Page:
What is the ACL?

The Anterior Cruciate Ligament (ACL) is the ligament that runs diagonally in the middle of the knee. It prevents the tibia from sliding out in front of the femur, as well as provides rotational stability.

The ACL is most commonly injured while playing basketball, soccer, tennis, and skiing—sports that often have the athlete performing sudden stops, jumping, or quick changes in direction. When athletes place weight on their knee, and twist—ACL injuries can occur resulting in either a stretched, partially torn, or completely torn ACL. The most common form of injury is a complete tear that requires reconstructive surgery.

What are the Symptoms of an ACL Injury?

Symptoms of an ACL injury include:

  • a loud popping sensation in the knee
  • Inability to move knee
  • Instability
  • Swelling
  • Extreme pain

Common Causes of ACL Injuries include:

  • Sudden stopping
  • Pivoting with a planted foot
  • Landing awkwardly after a jump
  • A forceful blow to the knee
  • A fall skiing

Having an MRI after the injury confirms the injury of the ACL, as well as bone bruises. The MRI also helps your doctor evaluate the knee for evidence of cartilage injury, and any tear in the meniscus (the cartilage ring that serves as a bumper cushion between the thigh and shin bones).

What are the Treatments for an ACL Injury?

Surgical Treatments

How will my ACL be reconstructed?

This procedure is done through a small incision made at the inside portion of the knee.  The injured ligament will be replaced with a graft. The graft can be either a hamstring tendon from the same leg, a cadaver hamstring allograft, or part of the patellar tendon with a little bit of bone from the same leg (BTB).  The surgeon drills tunnels into the femur (thigh bone) and tibia (shin bone); she then threads the new graft through the tunnels and uses buttons or screws to keep the graft in place. Your body will then grow into the graft, making it your own.

How long will I stay in the hospital?

This surgery is done as ambulatory surgery, meaning you will go home the same day of surgery.

What are the possible risks and complications of surgery?

As with any surgery there is a risk of DVT (blood clot), nerve damage, and postoperative infection. Specific risks and complications include but aren’t limited to re-tear and post-op stiffness.

When can I drive?

You may not drive while taking pain medication.  In addition, if it is your right knee that had surgery, you will not be able to drive for approximately 6 weeks after surgery or until the brace is removed.

When can I resume jogging?

You will not resume jogging until cleared by your physician.  This typically is around 4-5 months after surgery, depending on quadriceps strength.  You will be allowed to begin biking without resistance once you have adequate range of motion and will begin this with your physical therapist.  Once adequate quad strength is demonstrated you will transition to the Elliptical machine, then running is the next step after that.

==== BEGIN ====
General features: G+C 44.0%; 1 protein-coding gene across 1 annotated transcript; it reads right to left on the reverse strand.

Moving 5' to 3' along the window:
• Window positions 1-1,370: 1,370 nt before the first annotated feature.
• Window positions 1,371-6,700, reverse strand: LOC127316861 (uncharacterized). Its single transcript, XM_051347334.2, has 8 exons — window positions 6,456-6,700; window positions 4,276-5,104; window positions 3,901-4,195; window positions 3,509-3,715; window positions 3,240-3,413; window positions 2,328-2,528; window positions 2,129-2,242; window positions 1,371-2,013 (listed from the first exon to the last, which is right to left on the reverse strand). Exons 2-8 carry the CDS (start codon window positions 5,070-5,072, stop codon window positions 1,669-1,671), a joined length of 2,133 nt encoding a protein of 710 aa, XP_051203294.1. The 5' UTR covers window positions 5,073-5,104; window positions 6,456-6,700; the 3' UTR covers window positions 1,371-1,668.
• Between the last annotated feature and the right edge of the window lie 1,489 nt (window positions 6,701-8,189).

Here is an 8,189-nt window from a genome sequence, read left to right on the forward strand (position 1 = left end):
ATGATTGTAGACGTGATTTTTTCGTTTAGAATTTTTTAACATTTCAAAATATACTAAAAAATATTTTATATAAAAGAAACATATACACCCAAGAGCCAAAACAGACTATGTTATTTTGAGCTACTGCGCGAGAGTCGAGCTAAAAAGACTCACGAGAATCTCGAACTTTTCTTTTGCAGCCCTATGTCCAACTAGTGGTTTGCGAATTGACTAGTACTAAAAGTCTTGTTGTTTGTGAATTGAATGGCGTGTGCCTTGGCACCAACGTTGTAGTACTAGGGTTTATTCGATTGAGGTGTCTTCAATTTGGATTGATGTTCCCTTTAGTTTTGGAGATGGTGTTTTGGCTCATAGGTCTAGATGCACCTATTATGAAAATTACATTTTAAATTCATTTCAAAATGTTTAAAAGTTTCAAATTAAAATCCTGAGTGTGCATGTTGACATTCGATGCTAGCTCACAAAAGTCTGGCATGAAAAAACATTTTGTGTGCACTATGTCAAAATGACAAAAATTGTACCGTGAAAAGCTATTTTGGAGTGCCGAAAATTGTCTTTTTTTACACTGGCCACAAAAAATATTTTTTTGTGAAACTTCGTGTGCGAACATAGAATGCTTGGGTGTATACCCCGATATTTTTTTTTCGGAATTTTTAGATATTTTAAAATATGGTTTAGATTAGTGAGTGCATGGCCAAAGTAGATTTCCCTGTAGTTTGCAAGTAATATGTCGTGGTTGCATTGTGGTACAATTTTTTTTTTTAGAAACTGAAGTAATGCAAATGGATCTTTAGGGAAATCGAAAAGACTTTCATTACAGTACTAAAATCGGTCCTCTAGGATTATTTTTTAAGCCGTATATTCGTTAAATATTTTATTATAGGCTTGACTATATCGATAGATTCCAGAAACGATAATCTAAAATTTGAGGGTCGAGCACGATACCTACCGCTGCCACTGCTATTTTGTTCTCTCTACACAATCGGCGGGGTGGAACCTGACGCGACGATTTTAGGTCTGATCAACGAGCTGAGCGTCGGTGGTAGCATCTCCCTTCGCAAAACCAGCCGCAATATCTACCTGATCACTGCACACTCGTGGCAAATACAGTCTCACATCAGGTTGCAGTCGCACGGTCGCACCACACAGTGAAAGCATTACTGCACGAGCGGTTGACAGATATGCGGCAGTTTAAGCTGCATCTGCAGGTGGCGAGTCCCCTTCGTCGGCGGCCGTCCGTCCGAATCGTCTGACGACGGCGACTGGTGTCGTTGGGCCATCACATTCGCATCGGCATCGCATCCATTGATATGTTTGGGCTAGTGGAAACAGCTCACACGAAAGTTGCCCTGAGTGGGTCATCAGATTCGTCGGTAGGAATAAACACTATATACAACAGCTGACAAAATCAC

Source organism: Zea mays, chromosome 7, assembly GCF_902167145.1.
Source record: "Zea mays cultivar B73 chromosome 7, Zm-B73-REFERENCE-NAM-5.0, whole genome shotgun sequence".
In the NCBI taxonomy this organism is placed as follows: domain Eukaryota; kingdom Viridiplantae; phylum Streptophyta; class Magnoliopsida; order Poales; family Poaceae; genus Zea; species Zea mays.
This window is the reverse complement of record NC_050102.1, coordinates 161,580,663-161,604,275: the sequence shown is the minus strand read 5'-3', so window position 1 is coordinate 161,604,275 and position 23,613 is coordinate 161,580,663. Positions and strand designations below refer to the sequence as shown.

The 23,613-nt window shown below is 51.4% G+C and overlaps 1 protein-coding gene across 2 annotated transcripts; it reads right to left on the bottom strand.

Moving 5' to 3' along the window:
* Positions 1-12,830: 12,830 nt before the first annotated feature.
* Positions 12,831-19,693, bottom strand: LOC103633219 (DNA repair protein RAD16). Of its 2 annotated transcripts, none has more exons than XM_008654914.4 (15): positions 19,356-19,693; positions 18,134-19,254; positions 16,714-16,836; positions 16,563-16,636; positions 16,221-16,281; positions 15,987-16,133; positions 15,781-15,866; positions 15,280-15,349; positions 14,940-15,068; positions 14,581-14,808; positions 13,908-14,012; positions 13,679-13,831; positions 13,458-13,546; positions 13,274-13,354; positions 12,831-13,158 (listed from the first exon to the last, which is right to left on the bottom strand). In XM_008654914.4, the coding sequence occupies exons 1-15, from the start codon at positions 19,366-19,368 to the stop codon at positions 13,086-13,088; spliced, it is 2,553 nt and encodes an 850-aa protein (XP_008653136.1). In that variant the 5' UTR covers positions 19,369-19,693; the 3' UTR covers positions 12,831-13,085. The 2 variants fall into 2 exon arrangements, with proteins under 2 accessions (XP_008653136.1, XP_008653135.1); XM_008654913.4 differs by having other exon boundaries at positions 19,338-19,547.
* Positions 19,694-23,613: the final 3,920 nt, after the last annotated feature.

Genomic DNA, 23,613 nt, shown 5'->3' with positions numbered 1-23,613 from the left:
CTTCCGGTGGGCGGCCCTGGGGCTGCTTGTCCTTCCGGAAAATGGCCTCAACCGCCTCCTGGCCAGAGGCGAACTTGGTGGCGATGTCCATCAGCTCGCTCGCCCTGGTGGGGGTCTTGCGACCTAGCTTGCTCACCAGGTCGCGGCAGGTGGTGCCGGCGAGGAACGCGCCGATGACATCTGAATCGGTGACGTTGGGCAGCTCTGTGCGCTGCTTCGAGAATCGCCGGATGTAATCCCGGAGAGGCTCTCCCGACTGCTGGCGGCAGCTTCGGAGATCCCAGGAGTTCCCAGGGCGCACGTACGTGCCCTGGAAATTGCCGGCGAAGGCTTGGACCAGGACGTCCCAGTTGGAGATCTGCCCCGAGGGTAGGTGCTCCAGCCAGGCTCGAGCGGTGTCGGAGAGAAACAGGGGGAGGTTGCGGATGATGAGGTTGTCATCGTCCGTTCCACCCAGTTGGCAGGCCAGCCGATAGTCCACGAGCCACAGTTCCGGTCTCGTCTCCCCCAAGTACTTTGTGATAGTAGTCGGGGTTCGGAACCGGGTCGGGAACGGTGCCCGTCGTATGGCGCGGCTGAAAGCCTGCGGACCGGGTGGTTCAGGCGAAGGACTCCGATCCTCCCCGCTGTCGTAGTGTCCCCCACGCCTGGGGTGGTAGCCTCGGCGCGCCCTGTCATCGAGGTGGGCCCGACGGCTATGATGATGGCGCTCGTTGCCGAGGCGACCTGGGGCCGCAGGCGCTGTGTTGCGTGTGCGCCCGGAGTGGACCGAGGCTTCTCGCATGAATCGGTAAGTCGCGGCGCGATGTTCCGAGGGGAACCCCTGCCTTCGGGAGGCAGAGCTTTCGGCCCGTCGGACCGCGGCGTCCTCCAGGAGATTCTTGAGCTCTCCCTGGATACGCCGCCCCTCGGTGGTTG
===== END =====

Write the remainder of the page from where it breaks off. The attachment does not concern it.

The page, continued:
When can I return to my sport?

There are many factors in returning to sport after surgery.  Most patients are able to return around 7-9 months after surgery. Please see Your Surgery and Physical Therapy for more information on this condition.


ACL tears/ ruptures occur in approximately 100,000 -200,000 active adolescents and adults each year in the united states. While ACL reconstruction (using a piece of another tissue from the knee or donor tissue to make a new ACL) is used commonly to treat these injuries, the increased pain and risks of complications from the graft harvest and surgical procedure, as well as the length of time until complete recovery and return to sport, remain areas we need to focus and improve upon. In addition, there is significant evidence to show that many patients will go on to develop arthritis after ACL injuries and  reconstructions within the first 10 years after injury and surgery.

Modern developments

Attempts at ACL repair (reattaching the injured tissue to the bone where it tore from) rather than reconstruction, was the mainstay of surgical technique in the US in the 70’s and 80’s. However, due to the mediocre results (almost a 50% failure) surgical repair was mostly abandoned by the mid 1990’s.   However, newer arthroscopic fixation techniques have improved our ability to ‘fix’ or repair certain types of tears that have an improved ability to heal. Specifically, tears that occur at the femoral (thigh bone) attachment that leave the bulk of the ACL in good condition maybe good candidates for repair rather than reconstruction (which requires removal of the patients own tissue and substitution with new tissue).

Modern MRI makes it possible for us to identify the types of tears that are more amenable to repair, and technical advancement make it possible to repair the ACL anatomically with very strong fixation that allows for earlier rehabilitation.

Why repair?

Primary repair of the ACL has many advantages over the standard ACL reconstruction that is used in most cases today. There is less trauma induced to the knee, which leads to less swelling and increased ability to get range of motion back quickly, as well as to allow the muscles around the knee to begin to function earlier.  Repair allows us to keep the primary attachments of the ACL as well as the innervation of the native ACL which we know is very important in proprioceptive function (the ability of the brain to sense the position of the knee in space). This leads to decreased muscle atrophy post operatively and decreased time to full recovery and return to sport.

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